Ms Young is just another very tall, very thin, faceless automaton who gets jobs because that’s what the modeling industry wants now, to the worrying exclusion of almost anything else.

so when I read this:

“Topshop is proud of its heritage of celebrating individual-looking girls who offer an alternative more unusual beauty.”

Like this, but thinner

I sound a rueful yawp. Can you have a rueful yawp? Well, whatever I did it was loud and rueful. And yawpy.

No, Topshop. No you don’t celebrate individual-looking girls. If you did, there would be more than one body type in your campaigns. YOU, Topshop, celebrate tall, thin girls with faces that are half Eastern-European automatons and half dead-eyed child nymphets. The problem isn’t her body type, the problem is you only hire girls who look like Ms Young so these girls only ever SEE one body type. THAT’S what messes girls up.

There’s nothing wrong with the way Ms Young looks, and maybe girls would feel better about seeing her body shape along side a size 6, a size 10 or *gasp* even a size 16.

Your clothes go up to a 16 so ostensibly you want that business, why not show someone actually wearing that size…or is that too much “unusual beauty” for you?

April 27, 2011

Letters from Miss Plumcake: Dear People Who Comment About Weight Loss

Filed under: TELLING YOU THINGS,The Fat's in the Fire — Miss Plumcake @ 11:44 am

Once upon a time I was having happy hour with a friend and the subject turned to suits. I was making my excuses for leaving early as I had to pop by Neiman’s and buy two suits with the hope at least one of them would fit my brother –who had lost a lot of weight– so he wouldn’t have to wear a barrel with suspenders to our grandfather’s funeral.

The person next to me, a close friend at the time, started holding forth about how could a grown man not own a suit that fits. I don’t think I said much as she waxed stentorian on the subject but finally when she asked me directly how a grown man didn’t own a suit that fit I answered.

“He has cancer.”

And that, my little biscuits and gravy, is why you don’t comment on someone’s weight change.

I understand we’re naturally conditioned to think weight loss is good, healthy and desirable. And if a big girl loses weight? Why NOT make public comments of congratulations? Surely she couldn’t possibly be sick, suffering from an eating disorder or heck, just thinks something as personal and private as the choices she makes with her body shouldn’t really be open for general discussion. Would you say “Hey! Congratulations on your terminated pregnancy!” (I mean I would, but only to close friends, and certainly not by shouting it down the hallway.)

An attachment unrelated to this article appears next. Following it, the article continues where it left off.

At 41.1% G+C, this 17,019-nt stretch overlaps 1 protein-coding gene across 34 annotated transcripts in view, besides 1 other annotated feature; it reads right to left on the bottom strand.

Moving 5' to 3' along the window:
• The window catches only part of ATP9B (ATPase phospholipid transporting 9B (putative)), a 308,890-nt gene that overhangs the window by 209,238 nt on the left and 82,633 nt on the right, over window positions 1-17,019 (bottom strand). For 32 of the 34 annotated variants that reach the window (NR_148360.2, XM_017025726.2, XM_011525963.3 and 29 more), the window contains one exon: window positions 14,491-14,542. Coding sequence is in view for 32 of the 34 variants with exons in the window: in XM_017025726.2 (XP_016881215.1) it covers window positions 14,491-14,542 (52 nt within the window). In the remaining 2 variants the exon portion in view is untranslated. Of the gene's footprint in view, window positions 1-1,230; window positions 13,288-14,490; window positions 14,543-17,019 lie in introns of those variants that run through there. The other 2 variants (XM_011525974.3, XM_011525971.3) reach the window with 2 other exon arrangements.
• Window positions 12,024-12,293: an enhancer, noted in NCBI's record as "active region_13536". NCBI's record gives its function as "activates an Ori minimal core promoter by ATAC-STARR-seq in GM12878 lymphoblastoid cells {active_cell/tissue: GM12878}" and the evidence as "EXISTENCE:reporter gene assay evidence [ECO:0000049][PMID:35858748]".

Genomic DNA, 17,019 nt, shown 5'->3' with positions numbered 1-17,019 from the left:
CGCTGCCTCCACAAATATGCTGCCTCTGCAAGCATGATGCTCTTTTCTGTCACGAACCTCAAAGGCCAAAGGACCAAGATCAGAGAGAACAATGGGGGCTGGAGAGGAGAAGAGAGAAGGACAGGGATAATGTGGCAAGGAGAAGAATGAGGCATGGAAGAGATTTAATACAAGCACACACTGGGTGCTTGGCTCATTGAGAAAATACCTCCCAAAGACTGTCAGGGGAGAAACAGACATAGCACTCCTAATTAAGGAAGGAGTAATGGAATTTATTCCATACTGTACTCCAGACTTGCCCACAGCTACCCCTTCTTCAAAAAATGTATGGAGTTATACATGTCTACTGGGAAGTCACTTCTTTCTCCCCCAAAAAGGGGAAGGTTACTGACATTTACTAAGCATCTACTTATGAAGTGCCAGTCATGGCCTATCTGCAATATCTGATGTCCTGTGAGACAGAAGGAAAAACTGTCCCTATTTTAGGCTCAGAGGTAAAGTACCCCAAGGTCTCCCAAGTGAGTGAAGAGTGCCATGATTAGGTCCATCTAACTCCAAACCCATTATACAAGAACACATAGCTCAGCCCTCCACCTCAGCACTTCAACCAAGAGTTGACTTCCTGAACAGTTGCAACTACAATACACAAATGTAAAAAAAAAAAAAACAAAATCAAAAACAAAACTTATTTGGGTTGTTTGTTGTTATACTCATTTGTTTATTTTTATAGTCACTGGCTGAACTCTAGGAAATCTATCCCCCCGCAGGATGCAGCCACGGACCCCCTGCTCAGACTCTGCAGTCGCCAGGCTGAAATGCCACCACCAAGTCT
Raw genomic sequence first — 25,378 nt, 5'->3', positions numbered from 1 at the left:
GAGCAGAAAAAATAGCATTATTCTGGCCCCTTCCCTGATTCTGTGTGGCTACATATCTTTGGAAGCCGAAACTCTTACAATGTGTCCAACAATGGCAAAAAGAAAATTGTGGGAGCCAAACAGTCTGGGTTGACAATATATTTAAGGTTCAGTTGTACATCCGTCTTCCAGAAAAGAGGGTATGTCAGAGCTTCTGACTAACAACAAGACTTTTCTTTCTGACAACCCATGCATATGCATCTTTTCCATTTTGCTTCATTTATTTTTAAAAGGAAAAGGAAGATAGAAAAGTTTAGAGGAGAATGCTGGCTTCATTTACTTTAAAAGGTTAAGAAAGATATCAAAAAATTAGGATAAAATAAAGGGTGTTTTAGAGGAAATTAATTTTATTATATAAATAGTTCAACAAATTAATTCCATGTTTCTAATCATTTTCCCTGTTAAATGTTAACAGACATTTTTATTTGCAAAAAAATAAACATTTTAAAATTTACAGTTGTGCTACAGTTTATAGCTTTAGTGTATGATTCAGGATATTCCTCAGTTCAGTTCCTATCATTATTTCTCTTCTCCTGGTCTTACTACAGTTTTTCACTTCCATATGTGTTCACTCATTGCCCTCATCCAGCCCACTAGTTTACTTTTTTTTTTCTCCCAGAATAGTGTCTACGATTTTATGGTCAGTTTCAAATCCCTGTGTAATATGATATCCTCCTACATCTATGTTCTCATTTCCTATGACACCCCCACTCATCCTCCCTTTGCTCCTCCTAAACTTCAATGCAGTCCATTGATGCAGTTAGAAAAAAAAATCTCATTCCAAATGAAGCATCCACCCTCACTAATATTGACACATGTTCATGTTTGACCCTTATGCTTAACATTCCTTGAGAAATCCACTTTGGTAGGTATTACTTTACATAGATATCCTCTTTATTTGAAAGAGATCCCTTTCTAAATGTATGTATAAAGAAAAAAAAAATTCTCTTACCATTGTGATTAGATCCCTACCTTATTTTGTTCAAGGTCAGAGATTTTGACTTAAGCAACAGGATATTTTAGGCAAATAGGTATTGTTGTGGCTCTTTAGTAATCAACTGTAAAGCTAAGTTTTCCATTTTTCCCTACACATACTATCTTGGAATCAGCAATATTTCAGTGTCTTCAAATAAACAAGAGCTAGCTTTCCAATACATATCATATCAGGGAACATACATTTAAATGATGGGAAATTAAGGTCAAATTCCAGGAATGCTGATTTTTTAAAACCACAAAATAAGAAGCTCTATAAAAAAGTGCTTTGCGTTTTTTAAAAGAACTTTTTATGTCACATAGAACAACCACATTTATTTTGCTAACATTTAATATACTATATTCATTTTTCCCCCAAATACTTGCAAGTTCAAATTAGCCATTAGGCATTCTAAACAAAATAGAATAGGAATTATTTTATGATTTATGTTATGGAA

Recently I’ve lost weight. I don’t own a scale but I’d say it’s somewhere between “a bunch” and “a mess” and I’m fine with it. I liked my body before, I like it now. It really hasn’t been that big a deal.

I’ve got cheekbones so that’s nice, but none of my clothes fit and that isn’t nice at all.

Other than that my life isn’t any different at a size 18 than it was at a 22. It just takes up moderately less space.

And yeah, I’ve done it on purpose because the less I weigh the less ruinously expensive, side effect-laden, make-sure-she-doesn’t-go-into-shock-and-die medicine I have to have injected into my veins every six weeks until I go to the big rodeo in the sky. And you know? That’s working. It’s also none of anyone’s damn business.

But the point is, until I tell you, you don’t know.

You don’t know if I’m losing weight because I’m sick, or because I’m so distressed I’ve stopped eating, or if I’ve gone on a steady diet of tapeworms, laxatives and medical grade blow.

So please, I know you mean well, but unless you’re invited to touch my body, you’re not invited to comment on it. Let’s just focus on the important thing: how fabulous are my shoes?

Gin and Tonics,

Miss Plumcake

February 16, 2011

Letters from Miss Plumcake: I am not your funny fat friend

Filed under: TELLING YOU THINGS — Miss Plumcake @ 2:59 pm

Listen up kiddios because Miss Plumcake is gonna lay down a little church on behalf of her many big sisters.

Skinny Girls:

I am not your funny fat friend.

I am not your wingman, I am not your ride to the club and I am not the girl you stand next to when you want to look thin. I am the queen of this rodeo and in fact, every rodeo where I deign to appear, so while I appreciate that popular culture and hour after hour of sitcoms, romcoms and whatever other sort of com you want to watch tells you otherwise: I am not the Skipper doll of your Malibu Dream Life. And P.S., Ken? Isn’t holding out because “he respects you.”

And I’m speaking on behalf of your One Black Friend, your Sassy Best Gay, and any other friend who conveniently fills a space on your United Colors of Benetton Bingo Card. Yes, I’m fat and I’m funny and you don’t have to ignore that, but for the love of Susan Hayward, that’s not my JOB (okay well it is MY job) I got other stuff goin’ on.

I am not Robin to your Batman, but if you’re lucky I might let you be the Thelma to my Louise.